Bodies fly through the air, astonishing the audience with feats of athleticism, evocations of romantic longing, and emotional battles expressed by physicality set to music. While Paul Taylor may not be a household name, he’s a giant in the world of dance – hailed as the greatest American choreographer across the 20th and 21st centuries and “One of the most searching and singular imaginations of our time” (The New York Times). Once you’ve witnessed his work, the memory of his muscular, yet fragile artistry, set on a canvas of human bodies moving with nature-defying grace, will stay with you.

In their 2016/17 season, Providence-based arts nonprofit FirstWorks shines a spotlight on Taylor and his creative work through a five-month long residency that offers our community an opportunity to come closer to great art through master classes, in-school workshops, talks, film screenings, performances, and an extraordinary world premiere. What can we expect? If Taylor’s past record of redefining his art form is any indication, something dizzying, irreverent, and sensual that taps into our deepest human instincts and brings modern dance to new audiences and participants alike.

According to FirstWorks Executive Artistic Director and chief curator Kathleen Pletcher, the Paul Taylor Legacy Project realizes FirstWorks’ mission to connect art with audiences. Pletcher, who travels the world building relationships with master artists and bringing them to Rhode Island audiences, says Taylor fits right in with her vision of bringing together the international and the hyperlocal. She says, “Great creative collaborations are at the root of each unforgettable FirstWorks season. It’s been exhilarating to work for over a year with the Paul Taylor Foundation to bring this project to Rhode Island and celebrate a living legacy across art, music, dance, and American history.”

Taylor is now 86, an age when most artists’ signature work is behind them. Having worked with master dancemakers such as Martha Graham and George Balanchine, and won accolades ranging from the MacArthur “Genius” Fellowship to the National Medal of Arts, he could justifiably rest on his laurels. So it is with great fanfare that Rhode Island prepares to welcome a towering icon who continues to create remarkable new work and remains committed to community engagement. With the start of the FirstWorks Artistic Icons series in late 2016, Taylor and his namesake company will exchange their New York studio for Providence and collaborate with FirstWorks on a series of performances and interactive community events.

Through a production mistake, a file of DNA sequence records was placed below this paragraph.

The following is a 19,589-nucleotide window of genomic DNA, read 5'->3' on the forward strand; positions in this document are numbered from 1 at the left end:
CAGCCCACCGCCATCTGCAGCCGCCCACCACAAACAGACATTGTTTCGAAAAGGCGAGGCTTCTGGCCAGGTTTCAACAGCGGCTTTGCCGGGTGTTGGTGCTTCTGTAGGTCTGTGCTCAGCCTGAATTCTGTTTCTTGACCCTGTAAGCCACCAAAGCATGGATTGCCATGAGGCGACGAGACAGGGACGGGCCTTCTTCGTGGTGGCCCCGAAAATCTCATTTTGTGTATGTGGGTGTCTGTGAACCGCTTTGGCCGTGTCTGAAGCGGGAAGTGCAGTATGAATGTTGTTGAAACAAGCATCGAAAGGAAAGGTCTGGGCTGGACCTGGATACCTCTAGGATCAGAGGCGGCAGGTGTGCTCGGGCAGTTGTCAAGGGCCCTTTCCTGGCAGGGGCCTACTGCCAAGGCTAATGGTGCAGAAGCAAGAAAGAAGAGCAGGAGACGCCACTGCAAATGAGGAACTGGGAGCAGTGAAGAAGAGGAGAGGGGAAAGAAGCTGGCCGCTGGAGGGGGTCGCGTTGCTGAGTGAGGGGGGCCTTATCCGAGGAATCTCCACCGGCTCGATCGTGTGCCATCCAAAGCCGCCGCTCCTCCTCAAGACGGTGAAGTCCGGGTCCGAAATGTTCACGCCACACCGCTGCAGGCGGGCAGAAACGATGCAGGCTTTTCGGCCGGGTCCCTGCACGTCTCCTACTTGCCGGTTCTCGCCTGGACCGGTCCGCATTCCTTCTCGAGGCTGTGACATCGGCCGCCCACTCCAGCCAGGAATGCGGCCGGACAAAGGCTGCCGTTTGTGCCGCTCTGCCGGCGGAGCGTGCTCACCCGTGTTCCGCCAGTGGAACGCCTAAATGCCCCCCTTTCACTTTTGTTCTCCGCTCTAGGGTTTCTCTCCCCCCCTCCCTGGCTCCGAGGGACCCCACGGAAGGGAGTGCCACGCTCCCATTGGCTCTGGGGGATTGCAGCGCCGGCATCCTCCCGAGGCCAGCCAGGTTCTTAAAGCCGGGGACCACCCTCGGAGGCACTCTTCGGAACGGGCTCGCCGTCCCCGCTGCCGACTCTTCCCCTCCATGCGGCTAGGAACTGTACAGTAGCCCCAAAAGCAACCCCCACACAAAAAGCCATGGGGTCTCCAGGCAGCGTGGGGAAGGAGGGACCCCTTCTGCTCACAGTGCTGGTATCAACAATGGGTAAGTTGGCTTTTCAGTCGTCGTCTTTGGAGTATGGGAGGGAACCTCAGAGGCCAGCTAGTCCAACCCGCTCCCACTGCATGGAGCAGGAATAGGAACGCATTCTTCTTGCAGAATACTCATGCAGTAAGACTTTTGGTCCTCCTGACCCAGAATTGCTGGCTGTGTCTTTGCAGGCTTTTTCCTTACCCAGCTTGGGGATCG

His wildly dexterous young dancers will make Rhode Island their home, at least temporarily, as they put the finishing touches on a brand-new work and perform it on February 3rd at The Vets ahead of the Paul Taylor Dance Company’s performance run at Lincoln Center in New York. On the same evening, the Company will also perform Taylor’s classic, exuberant piece Esplanade accompanied by live music from the Brown University Orchestra, featuring a special guest soloist, internationally renowned violinist Solomiya Ivakhiv. For spectators who thrill to gravity-defying dance, powerful live music, or the chance to see a cultural touchstone in action – or all three – this is an experience not to be missed and a bright spot in the long New England winter.

Taylor is a famously private man – which, naturally, pulls writers, filmmakers, and other curious folk to try and explain the man behind the curtain. From Jamestown to Westport to Providence, local communities have the opportunity to attend documentary screenings that invite viewers behind the scenes. Outside of the theatre, meanwhile, audiences and participants may encounter the trailblazing, Harlem-raised Adams Sisters – Carolyn Adams and Julie Adams Strandberg – who co-founded the American Dance Legacy Initiative (ADLI) in 1993, at Brown. Carolyn was a principal Taylor dancer who created signature roles in major Taylor pieces, including Esplanade, while Julie is the founding director of the Brown dance program and co-founded The Harlem Dance Foundation with her parents and sister. In conjunction with FirstWorks, ADLI has woven the Paul Taylor Legacy Project into their annual program of community events.

FirstWorks continues its groundbreaking tradition of bringing high-profile artists to Rhode Island audiences three weeks later. On February 24th, Rennie Harris Puremovement brings their 25th anniversary tour to The Vets. Harris, often recognized as the best hip-hop dancer on earth, will dazzle audiences with a pure celebration of the essence of hip-hop, breaking down the barriers between street and stage with compelling, original, and wonder-provoking fluidity.

Dance might be the least known or understood of the arts: it’s a dynamic medium that can’t be preserved in a book or museum. But dance is also an ancient way of telling stories, reflective of our multi-cultural heritage and adaptable to varied settings. It should not be underestimated in its power to defy stereotypes and banish misconceptions. This season, FirstWorks connects Rhode Islanders with artists and companies that are interpreting this homegrown American art in brand-new ways.

As our community witnesses Taylor’s breathtaking dancers bring his vision to life, this FirstWorks Artistic Icons series offers a world-class audience experience. It brings Rhode Islanders that rare glimpse of an elusive artist at work and engaging with the world. In Taylor’s words, “I want to lift the audience to the miraculous in human nature. After all, we shouldn’t be here, with all the odds against us in nature. It’s kind of unusual and wonderful!”
Full residency schedule and tickets are available at

By | 2017-01-08T19:30:24+00:00 December 5th, 2016|FEATURES|Comments Off on THE PAUL TAYLOR LEGACY PROJECT: “ART IN MOTION”